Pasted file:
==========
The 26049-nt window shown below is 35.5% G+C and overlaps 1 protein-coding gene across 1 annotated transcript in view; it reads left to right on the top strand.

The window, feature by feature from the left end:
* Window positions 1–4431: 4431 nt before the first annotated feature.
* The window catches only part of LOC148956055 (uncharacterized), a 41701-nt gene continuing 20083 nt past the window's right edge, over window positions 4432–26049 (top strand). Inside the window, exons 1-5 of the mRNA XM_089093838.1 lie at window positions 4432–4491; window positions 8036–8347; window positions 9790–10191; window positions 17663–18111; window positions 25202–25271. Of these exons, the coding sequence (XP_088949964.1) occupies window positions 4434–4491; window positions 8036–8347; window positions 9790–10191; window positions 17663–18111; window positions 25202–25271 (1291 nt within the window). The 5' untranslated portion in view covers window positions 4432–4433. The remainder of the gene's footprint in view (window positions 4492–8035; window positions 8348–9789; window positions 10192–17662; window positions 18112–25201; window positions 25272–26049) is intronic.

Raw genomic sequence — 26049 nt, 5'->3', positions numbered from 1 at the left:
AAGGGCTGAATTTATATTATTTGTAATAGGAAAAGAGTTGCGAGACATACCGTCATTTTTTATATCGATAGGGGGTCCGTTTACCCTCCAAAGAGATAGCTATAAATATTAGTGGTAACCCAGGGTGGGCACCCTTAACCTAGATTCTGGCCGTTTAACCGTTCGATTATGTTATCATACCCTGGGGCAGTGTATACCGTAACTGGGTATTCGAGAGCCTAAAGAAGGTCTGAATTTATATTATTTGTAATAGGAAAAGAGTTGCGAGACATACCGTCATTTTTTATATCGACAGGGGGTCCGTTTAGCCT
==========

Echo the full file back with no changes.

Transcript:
The 26049-nt window shown below is 35.5% G+C and overlaps 1 protein-coding gene across 1 annotated transcript in view; it reads left to right on the top strand.

The window, feature by feature from the left end:
* Window positions 1–4431: 4431 nt before the first annotated feature.
* The window catches only part of LOC148956055 (uncharacterized), a 41701-nt gene continuing 20083 nt past the window's right edge, over window positions 4432–26049 (top strand). Inside the window, exons 1-5 of the mRNA XM_089093838.1 lie at window positions 4432–4491; window positions 8036–8347; window positions 9790–10191; window positions 17663–18111; window positions 25202–25271. Of these exons, the coding sequence (XP_088949964.1) occupies window positions 4434–4491; window positions 8036–8347; window positions 9790–10191; window positions 17663–18111; window positions 25202–25271 (1291 nt within the window). The 5' untranslated portion in view covers window positions 4432–4433. The remainder of the gene's footprint in view (window positions 4492–8035; window positions 8348–9789; window positions 10192–17662; window positions 18112–25201; window positions 25272–26049) is intronic.

Raw genomic sequence — 26049 nt, 5'->3', positions numbered from 1 at the left:
AAGGGCTGAATTTATATTATTTGTAATAGGAAAAGAGTTGCGAGACATACCGTCATTTTTTATATCGATAGGGGGTCCGTTTACCCTCCAAAGAGATAGCTATAAATATTAGTGGTAACCCAGGGTGGGCACCCTTAACCTAGATTCTGGCCGTTTAACCGTTCGATTATGTTATCATACCCTGGGGCAGTGTATACCGTAACTGGGTATTCGAGAGCCTAAAGAAGGTCTGAATTTATATTATTTGTAATAGGAAAAGAGTTGCGAGACATACCGTCATTTTTTATATCGACAGGGGGTCCGTTTAGCCT